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Caring for Depression: A RAND Study

Philip G. Lindsay, MD
JAMA. 1997;277(17):1412. doi:10.1001/jama.1997.03540410090043.
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Caring for depression is a demanding and complex task. Caring for Depression is a summary of one of the most ambitious studies of depression management yet completed. It entailed a diverse environment, with large numbers of patients and providers and with an integrated multidisciplinary approach to assessing diagnosis and treatment.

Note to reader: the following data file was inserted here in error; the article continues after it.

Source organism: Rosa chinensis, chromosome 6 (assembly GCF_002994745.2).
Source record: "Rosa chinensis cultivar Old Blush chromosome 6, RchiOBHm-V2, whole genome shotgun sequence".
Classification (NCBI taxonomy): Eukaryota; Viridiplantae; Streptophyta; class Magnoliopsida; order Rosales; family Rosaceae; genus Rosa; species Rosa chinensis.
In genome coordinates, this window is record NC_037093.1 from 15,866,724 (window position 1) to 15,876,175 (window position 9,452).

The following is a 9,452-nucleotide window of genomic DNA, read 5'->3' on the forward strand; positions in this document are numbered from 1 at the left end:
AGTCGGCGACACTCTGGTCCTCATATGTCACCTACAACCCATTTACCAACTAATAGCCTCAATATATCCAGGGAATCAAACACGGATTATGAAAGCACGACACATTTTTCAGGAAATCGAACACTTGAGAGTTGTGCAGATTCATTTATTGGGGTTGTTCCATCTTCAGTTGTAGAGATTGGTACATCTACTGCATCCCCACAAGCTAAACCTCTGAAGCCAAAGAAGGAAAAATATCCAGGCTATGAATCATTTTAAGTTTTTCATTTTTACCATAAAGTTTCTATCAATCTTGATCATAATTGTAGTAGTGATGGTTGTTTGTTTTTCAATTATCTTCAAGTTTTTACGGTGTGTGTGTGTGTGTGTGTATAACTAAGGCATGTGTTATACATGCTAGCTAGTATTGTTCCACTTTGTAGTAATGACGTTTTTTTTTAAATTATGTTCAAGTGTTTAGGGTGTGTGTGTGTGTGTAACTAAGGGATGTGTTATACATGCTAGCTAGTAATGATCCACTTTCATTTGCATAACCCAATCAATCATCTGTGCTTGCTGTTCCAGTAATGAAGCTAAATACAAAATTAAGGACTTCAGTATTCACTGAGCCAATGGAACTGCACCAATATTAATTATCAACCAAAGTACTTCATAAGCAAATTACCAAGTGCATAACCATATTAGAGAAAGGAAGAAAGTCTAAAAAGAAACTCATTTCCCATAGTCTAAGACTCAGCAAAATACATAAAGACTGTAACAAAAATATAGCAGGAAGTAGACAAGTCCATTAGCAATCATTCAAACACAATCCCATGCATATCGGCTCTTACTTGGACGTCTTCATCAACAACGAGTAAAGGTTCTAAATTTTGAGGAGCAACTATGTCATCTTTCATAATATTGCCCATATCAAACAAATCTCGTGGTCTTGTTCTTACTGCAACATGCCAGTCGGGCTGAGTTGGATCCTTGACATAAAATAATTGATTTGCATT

The study occurred in three sites in the United States almost a decade ago and measured diagnosis, medication and counseling use, outcomes, cost, and cost-effectiveness of care. Care by primary care physicians, psychiatrists, psychologists, and other counselors was evaluated. Comorbidity with the most common medical conditions (hypertension, diabetes type I and II, myocardial infarction, congestive heart failure, arthritis, and chronic pulmonary disease) was studied as part of the larger Medical Outcomes Study (MOS).

Numerous foundations supported the research, including RAND. The coauthors are all RAND staff scientists and represent the disciplines of psychiatry, economics, medical sociology, and social psychology.


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